Perhaps even more disquietingly, even though it is clear that the president, his children and leading members of his administration have continually lied about the frequency and content of their contacts with Russia, there is far more concern coming from Republicans about the Mueller investigation than about Trump's potential misdeeds.

Already, Fox News and congressional Republicans are calling the Mueller probe biased and incapable of passing fair judgement, even though Mueller himself is a lifelong Republican.

I sadly expect politicians to look past the sexual misdeeds of the people in their own party. I never thought, however, I would see politicians ignoring potential treason, and this terrifies me. I don't think America is close to becoming a totalitarian state yet. But if it ever were to happen, this is how it would unfold.

mueller_121317082100.jpgRobert Mueller (Credit: Reuters photo).

Instead of caring about potential criminality, the zeal for power has overtaken politicians. It brings to mind the biblical saying, "For what will it profit a man if he gains the whole world and forfeits his soul?"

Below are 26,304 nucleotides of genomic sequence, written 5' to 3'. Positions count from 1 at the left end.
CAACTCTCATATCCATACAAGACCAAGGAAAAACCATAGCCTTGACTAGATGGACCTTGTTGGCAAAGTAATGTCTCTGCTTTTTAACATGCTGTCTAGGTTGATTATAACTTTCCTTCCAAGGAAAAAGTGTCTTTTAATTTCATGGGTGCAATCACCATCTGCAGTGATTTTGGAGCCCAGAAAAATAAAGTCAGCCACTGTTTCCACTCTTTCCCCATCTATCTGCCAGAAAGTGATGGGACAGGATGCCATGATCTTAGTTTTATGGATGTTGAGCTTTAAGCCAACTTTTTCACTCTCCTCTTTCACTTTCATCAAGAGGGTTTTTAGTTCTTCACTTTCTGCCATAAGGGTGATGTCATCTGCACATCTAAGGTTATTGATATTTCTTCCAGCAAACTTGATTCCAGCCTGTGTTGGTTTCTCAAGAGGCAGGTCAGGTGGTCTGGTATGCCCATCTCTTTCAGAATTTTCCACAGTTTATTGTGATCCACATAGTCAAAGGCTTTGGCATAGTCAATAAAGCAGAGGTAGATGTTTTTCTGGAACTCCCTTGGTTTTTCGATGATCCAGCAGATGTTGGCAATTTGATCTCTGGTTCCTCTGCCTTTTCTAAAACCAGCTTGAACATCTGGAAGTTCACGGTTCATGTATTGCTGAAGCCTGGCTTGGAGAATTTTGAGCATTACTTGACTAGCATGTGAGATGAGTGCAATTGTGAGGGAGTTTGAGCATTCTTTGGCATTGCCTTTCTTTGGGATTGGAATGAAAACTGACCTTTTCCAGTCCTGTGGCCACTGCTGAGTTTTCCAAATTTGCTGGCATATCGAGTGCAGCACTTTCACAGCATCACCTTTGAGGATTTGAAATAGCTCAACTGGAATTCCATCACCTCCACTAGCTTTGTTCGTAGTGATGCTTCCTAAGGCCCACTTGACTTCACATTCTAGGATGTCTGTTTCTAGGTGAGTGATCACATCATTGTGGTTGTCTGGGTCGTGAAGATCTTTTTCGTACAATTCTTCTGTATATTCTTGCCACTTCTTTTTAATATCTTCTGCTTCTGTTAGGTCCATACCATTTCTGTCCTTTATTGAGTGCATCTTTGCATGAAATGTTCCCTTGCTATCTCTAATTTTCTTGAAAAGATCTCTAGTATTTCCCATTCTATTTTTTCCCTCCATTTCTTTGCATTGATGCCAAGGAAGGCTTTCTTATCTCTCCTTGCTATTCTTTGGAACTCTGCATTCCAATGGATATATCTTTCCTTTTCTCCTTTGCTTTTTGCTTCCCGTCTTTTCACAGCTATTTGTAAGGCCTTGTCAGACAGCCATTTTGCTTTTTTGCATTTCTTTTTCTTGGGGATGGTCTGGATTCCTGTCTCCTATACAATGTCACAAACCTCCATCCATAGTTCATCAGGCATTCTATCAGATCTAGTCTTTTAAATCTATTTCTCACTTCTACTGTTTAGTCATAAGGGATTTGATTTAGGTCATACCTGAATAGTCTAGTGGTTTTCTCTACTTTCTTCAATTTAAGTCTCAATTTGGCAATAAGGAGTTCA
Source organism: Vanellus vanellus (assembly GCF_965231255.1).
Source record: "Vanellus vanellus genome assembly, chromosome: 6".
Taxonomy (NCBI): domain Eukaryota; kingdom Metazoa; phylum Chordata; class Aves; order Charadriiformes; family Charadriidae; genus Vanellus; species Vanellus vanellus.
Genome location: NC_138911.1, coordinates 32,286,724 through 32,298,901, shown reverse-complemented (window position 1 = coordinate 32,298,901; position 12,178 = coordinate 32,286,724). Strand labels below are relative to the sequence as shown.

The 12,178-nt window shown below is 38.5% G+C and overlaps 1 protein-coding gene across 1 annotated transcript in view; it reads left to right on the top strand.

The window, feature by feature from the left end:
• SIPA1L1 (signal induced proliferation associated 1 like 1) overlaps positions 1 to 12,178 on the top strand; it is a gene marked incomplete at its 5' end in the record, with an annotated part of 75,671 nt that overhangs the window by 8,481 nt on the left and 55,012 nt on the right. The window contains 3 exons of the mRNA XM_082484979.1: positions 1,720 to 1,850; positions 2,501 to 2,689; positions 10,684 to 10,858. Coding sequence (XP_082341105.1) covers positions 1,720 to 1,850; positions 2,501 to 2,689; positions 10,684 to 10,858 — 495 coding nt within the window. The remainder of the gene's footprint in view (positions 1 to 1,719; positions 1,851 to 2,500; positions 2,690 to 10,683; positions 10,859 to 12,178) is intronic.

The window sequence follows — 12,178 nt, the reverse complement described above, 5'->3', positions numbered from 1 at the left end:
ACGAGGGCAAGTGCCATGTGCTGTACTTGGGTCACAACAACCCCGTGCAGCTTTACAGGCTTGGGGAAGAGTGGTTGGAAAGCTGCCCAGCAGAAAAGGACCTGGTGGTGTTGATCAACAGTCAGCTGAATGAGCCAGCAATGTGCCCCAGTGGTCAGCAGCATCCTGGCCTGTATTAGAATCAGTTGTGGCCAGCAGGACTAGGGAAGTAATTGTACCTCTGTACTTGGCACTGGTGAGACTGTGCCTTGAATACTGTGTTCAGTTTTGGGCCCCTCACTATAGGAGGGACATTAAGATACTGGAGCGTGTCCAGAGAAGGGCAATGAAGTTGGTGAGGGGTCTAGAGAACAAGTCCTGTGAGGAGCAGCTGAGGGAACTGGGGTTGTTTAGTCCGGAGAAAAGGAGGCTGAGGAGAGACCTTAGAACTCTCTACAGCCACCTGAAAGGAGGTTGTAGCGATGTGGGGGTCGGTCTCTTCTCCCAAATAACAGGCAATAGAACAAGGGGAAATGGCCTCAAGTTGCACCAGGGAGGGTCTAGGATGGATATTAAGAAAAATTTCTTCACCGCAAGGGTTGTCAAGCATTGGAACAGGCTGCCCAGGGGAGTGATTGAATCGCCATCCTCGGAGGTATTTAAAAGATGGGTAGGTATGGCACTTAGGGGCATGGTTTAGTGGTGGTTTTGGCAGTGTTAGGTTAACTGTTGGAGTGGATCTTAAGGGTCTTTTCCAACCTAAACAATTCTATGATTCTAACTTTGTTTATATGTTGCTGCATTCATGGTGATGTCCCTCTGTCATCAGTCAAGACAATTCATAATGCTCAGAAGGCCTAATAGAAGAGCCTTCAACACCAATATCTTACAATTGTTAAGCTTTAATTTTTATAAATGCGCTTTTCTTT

I generally try to see both sides in an issue, and when I come to conclusion that one group is far more guilty of egregious wrongs, I question my judgement. That said, it seems like America is stuck with a two party system where only one party is bothered by the illegal foreign interference in elections.

My opinion isn't formed by living in a bubble. I watch Fox News and listen to Rush Limbaugh more than most of any of my friends. Yet even after getting opposing viewpoints, it seems quite obvious that Trump is a man who feels far more sympathy for tyrants than democracy, a person with no respect for the law. He doesn't even hide it. The issue isn't that the emperor has no clothes. Instead, with his daily tweeting and general rancour, the problem is the naked emperor is rubbing his dick into our morning cereal every day.

And so, I keep wondering if soon the devil will turn around and envelop us all. If some Republicans have their way and manage to neuter the Department of Justice and the FBI, what happens when Trump turns around on them?

What happens when he turns around on democracy?

Also read: [Watch] A song for another day, another male harasser outed


Noam A Osband Noam A Osband @noamosband

Writer and filmmaker based in Brooklyn, NY. You can learn more about him at www.noamosband.com and www.facebook.com/TheNosyAnthropologist?